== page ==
Introduction: Aerial Photography Super Affordable Kite

About: I am a University of Edinburgh electronics engineering student.

Hi everyone!

Here is a very fun and super easy to build tutorial on a kite that will take a camera up in the sky and let you snap those aerial photos you’ve always dreamt of. The kite actually costs pennies to make but is very effective in what it does!

It’s good fun to learn about aerodynamics rather than some rocket science stuff that will bore you to death if you aren’t already an expert in engineering.

So all you kids, makers, creators, hackers, grandmas, grandpas, enthusiasts and of course rocket scientists – follow myjourney and make yourself a kite like this!

P.S. I don’t like much text so feel free to scroll and look through all the pictures – they are really explanatory and give you everything you need to make a kite yourself!

Step 1: Birds View Photography Using a Kite

Why would you bother making one???? Okay, for aerial photography we need to get a camera up in the sky obviously. But it isn’t obvious how … we could throw it or fire it with a cannon (that will be fun) or buy a $1000 drone to do the job. The last one is only a bit expensive but otherwise the best option haha. Okay lets be serious we don’t have such a budget … but we can hack the system and achieve the same result with a dirt cheap $10 solution! That is 1% of the cost of the drone

  • Affordable
  • Easy
  • Fast to make
  • Fun to play with!!!

Step 2:

Materials needed:

  • 4 x 90cm (35 inch) linden or balsa wood rods – 10x10mm (0.4x0.4 inch) cross section
  • 4 x 55cm (21.5 inch) linden or balsa wood rods – 10x10mm (0.4x0.4 inch) cross section
  • 1 x car cover (or some lightweight fabric like the ones used in tents)
  • Thread

Tools needed:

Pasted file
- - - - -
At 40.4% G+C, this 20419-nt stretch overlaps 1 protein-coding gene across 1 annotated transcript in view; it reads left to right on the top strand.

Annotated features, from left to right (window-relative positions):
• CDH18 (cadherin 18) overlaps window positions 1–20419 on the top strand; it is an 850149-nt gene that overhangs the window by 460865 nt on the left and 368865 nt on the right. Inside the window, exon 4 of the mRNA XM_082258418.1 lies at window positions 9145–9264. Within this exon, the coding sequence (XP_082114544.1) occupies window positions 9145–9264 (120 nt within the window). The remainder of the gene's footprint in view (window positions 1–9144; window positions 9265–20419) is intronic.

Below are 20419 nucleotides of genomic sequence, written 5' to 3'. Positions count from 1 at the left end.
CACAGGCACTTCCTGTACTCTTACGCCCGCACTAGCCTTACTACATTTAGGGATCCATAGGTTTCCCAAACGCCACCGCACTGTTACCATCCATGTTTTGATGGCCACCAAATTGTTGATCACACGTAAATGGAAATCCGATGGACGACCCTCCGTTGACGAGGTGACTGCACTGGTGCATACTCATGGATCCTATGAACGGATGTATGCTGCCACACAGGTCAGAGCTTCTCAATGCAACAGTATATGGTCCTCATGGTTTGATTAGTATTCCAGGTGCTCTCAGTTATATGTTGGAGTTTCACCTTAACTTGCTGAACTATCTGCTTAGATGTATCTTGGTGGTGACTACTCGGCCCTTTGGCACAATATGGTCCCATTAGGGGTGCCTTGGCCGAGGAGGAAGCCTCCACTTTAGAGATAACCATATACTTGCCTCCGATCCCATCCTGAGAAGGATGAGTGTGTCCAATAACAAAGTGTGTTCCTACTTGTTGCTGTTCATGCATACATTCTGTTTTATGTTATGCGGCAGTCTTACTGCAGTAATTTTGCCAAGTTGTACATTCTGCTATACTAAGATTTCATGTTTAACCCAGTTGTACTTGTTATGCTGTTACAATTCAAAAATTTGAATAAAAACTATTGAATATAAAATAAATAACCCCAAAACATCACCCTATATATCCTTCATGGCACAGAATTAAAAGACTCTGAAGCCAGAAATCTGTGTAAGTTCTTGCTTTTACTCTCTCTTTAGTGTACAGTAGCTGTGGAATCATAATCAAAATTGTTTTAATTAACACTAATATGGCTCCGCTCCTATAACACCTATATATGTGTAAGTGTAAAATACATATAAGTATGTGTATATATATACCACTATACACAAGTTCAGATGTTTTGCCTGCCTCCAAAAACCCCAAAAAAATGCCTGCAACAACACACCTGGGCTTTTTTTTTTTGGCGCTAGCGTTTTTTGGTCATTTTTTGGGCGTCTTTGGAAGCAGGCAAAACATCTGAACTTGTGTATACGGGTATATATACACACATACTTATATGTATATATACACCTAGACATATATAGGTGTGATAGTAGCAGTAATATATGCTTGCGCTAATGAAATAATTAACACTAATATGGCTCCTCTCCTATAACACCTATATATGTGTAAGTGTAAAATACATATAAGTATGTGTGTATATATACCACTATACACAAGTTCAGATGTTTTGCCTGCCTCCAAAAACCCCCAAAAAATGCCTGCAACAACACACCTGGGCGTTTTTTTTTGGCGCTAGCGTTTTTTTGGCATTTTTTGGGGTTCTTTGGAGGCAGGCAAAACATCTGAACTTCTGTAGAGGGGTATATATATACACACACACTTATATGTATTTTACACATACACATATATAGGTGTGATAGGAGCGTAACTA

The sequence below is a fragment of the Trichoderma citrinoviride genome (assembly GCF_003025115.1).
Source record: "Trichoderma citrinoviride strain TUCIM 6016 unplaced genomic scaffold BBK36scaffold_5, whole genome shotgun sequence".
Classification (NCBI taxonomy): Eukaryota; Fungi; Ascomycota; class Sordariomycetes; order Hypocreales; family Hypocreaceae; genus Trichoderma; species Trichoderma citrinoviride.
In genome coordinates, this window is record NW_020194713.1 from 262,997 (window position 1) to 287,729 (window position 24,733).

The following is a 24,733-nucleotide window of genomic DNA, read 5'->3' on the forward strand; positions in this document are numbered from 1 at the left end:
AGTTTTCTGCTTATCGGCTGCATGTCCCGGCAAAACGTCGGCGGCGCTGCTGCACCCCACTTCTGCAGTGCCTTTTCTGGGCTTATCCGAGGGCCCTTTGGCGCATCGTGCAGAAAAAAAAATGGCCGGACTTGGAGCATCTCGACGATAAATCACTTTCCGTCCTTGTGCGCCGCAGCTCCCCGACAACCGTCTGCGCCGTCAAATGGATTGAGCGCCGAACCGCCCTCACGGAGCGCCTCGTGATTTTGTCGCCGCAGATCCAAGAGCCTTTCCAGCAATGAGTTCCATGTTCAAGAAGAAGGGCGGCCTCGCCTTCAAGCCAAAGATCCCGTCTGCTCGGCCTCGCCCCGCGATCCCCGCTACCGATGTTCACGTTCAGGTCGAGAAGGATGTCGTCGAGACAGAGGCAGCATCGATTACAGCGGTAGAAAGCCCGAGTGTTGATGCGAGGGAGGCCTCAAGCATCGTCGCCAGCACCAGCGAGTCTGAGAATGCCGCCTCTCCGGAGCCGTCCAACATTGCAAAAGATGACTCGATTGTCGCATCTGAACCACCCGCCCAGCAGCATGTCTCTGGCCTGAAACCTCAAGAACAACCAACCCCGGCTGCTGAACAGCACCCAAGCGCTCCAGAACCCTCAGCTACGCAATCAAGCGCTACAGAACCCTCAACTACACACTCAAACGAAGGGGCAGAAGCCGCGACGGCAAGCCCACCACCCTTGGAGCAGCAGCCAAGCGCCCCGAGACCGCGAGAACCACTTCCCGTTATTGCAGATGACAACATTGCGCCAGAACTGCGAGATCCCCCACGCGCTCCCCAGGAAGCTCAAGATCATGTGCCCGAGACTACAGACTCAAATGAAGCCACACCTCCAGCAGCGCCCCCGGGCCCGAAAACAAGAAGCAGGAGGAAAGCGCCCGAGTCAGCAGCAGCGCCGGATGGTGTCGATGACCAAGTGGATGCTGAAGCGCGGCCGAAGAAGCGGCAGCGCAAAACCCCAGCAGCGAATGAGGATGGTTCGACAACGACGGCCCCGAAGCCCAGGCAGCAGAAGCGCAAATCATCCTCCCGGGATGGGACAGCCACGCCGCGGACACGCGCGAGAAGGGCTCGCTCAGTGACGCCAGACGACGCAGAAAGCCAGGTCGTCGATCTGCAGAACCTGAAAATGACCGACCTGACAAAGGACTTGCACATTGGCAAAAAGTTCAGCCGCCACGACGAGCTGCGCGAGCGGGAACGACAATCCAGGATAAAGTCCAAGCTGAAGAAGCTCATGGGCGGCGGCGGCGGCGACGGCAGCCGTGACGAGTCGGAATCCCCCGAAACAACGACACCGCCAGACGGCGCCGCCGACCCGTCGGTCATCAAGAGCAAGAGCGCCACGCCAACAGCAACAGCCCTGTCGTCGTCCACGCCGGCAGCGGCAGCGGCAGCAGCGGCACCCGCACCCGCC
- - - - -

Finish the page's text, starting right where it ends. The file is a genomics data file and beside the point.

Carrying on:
• Drill and a small bit
  • Needle
  • Saw
  • Hot tip cutter (or just scissors)
  • Glue
  • Measuring tape and a pencil

Step 3: Chop Chop

Chop the wood in the correct lengths!

Step 4: Mark the Short Rod Half Way

Put a mark at the 27.5 cm or 10.1 inch if you are working in metric.

Step 5: Drill at the Half Mark

Use a 2 mm drill bit or 0.04 inches. The smaller the better - we want the wood to stay strong after all.

Step 6: Make a Cross and Stitch It Up

Take two of the small pieces, put them at 90 degrees to each other and stitch them through the holes you've just made.

Step 7: Tighten!

Stitch well and make sure everything is tight! As you see I have tightened the sides of the main stitching.

Step 8: Glue the Joint

Firstly, make sure the angle is as accurate to 90 degrees as you can. Now using some wood glue cover the thread. That will help it stay in place.

Step 9: Drill the Ends of the Cross Pieces

Measure 1 - 2 cm (0.4 - 0.8 inch) from the end of the cross pieces and drill with the same small bit you've used earlier.

Step 10:

Measure 14 and 15 cm (5.5 and 6.3 inch) from the end of the big wooden rods. I've put a mark for long and short - see next step...

Step 11: Assemble the Cross Pieces and the Long Ones